What Parents Need to Know
Parents need to know that in addition to its cutting-edge special effects, this Disney feature was also a pioneer as one of the Magic Kingdom's early PG-rated films. To seem more "mature" there's verbal acknowledgement of premarital sexual relations among the main characters (nothing shown) and very mild swearing. Violence and death are unrealistic (mostly dematerializations) but in one scene a software-based humanoid being tortured reveals a glowing skeleton; small children may be troubled by that and some of the menacing imagery associated with the villains. Religious households might note the spiritual undertone about religious persecution.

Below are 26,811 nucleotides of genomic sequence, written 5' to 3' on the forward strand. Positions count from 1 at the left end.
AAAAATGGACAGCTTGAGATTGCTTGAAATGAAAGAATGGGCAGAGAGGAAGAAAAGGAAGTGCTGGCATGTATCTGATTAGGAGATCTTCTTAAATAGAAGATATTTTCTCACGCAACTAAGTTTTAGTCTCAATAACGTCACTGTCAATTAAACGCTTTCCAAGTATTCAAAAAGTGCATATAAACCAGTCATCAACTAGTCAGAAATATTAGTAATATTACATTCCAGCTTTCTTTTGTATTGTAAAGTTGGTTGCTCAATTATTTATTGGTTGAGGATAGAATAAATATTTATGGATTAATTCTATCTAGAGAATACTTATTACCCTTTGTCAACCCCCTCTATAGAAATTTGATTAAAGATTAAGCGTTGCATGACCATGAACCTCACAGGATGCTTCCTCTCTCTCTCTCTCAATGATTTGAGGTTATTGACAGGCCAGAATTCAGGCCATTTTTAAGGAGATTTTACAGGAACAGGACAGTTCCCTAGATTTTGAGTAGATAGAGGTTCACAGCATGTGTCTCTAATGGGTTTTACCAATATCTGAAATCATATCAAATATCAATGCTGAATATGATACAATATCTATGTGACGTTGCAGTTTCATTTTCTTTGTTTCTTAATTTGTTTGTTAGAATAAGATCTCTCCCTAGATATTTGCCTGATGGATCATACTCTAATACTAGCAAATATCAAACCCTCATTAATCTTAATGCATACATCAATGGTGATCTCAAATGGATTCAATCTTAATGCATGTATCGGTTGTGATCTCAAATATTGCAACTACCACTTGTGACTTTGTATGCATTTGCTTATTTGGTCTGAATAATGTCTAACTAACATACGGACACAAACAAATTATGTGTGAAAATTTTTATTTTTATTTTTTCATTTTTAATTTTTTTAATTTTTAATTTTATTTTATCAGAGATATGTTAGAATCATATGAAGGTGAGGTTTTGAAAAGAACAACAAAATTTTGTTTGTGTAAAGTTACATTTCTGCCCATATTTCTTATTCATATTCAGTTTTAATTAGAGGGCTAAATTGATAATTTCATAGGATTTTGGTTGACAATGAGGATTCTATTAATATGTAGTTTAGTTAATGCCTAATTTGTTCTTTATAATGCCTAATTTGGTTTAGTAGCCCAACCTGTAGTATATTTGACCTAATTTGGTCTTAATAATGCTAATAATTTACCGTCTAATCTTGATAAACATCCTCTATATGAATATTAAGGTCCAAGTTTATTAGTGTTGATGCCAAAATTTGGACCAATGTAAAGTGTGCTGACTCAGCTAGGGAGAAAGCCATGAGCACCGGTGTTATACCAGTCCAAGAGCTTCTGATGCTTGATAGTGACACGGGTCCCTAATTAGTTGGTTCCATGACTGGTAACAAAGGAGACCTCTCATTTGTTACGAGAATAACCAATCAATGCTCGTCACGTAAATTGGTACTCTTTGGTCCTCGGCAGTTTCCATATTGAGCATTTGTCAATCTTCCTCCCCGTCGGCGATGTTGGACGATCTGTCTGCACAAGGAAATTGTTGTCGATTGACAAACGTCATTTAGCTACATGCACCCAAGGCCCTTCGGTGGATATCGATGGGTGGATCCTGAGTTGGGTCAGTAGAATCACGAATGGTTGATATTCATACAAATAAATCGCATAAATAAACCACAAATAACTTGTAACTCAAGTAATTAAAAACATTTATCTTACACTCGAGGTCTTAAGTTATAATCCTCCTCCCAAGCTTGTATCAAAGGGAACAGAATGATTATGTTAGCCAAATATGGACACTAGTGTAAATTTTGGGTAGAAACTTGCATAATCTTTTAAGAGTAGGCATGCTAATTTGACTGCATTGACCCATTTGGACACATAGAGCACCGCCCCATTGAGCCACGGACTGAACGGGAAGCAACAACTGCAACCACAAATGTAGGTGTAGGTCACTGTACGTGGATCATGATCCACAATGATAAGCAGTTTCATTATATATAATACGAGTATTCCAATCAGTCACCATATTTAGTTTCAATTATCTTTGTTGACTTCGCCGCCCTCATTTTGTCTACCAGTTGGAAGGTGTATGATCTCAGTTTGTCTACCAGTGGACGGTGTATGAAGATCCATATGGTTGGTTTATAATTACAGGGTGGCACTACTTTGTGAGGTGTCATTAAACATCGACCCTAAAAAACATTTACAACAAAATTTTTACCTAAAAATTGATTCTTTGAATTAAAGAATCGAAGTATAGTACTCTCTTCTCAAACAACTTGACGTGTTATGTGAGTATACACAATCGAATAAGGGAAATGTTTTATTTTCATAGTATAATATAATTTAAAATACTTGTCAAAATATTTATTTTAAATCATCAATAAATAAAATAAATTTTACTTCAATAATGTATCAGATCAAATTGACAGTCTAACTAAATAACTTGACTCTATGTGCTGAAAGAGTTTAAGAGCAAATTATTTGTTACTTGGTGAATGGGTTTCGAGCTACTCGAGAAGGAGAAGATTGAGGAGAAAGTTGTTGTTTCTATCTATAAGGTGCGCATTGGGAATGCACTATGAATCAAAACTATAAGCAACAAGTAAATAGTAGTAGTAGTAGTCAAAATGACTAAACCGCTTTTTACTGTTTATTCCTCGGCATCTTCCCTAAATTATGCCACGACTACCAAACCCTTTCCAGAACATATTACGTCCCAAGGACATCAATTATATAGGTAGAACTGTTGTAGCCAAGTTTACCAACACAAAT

- Families can talk about the advancements in computerized special effects since this film. Does Tron still impress kids visually?
- On a deeper level, discuss the script's metaphor of computer-generatedbeings who are victimized for proclaiming their belief in `higherpowers,' their own creators. That would tend to make the human Flynn --a real, live programmer downloaded into the mainframe -- very much aChrist figure.
- Note the very naive, unrealistic depiction of pre-Windows computertechnology, and talk about other movies of the era (such as SupermanIII) that saw computers of the time as miraculous and almost magical(sci-fi movies of the 1930s held the same awe for radio and TV).